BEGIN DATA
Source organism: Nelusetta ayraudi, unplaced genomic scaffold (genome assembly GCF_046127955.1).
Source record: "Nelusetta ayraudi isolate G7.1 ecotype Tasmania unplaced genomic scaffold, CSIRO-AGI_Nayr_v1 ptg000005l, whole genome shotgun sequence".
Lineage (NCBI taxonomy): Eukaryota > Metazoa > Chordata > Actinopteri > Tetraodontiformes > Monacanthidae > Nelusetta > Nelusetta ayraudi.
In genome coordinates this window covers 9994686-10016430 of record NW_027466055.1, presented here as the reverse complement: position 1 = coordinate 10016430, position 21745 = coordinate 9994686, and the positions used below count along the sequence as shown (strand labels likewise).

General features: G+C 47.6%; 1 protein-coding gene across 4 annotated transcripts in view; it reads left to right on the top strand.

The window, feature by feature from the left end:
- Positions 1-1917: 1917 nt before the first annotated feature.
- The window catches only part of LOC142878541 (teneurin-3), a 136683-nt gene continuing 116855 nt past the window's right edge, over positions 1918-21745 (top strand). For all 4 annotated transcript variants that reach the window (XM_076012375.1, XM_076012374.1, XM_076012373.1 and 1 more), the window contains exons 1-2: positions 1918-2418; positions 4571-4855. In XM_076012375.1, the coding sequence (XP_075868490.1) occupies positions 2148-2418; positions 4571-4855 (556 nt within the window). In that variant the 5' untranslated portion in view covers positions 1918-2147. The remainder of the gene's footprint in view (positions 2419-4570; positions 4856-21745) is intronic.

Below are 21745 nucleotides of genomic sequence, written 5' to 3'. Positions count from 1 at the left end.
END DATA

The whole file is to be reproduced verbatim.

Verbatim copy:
Source organism: Nelusetta ayraudi, unplaced genomic scaffold (genome assembly GCF_046127955.1).
Source record: "Nelusetta ayraudi isolate G7.1 ecotype Tasmania unplaced genomic scaffold, CSIRO-AGI_Nayr_v1 ptg000005l, whole genome shotgun sequence".
Lineage (NCBI taxonomy): Eukaryota > Metazoa > Chordata > Actinopteri > Tetraodontiformes > Monacanthidae > Nelusetta > Nelusetta ayraudi.
In genome coordinates this window covers 9994686-10016430 of record NW_027466055.1, presented here as the reverse complement: position 1 = coordinate 10016430, position 21745 = coordinate 9994686, and the positions used below count along the sequence as shown (strand labels likewise).

General features: G+C 47.6%; 1 protein-coding gene across 4 annotated transcripts in view; it reads left to right on the top strand.

The window, feature by feature from the left end:
- Positions 1-1917: 1917 nt before the first annotated feature.
- The window catches only part of LOC142878541 (teneurin-3), a 136683-nt gene continuing 116855 nt past the window's right edge, over positions 1918-21745 (top strand). For all 4 annotated transcript variants that reach the window (XM_076012375.1, XM_076012374.1, XM_076012373.1 and 1 more), the window contains exons 1-2: positions 1918-2418; positions 4571-4855. In XM_076012375.1, the coding sequence (XP_075868490.1) occupies positions 2148-2418; positions 4571-4855 (556 nt within the window). In that variant the 5' untranslated portion in view covers positions 1918-2147. The remainder of the gene's footprint in view (positions 2419-4570; positions 4856-21745) is intronic.

Below are 21745 nucleotides of genomic sequence, written 5' to 3'. Positions count from 1 at the left end.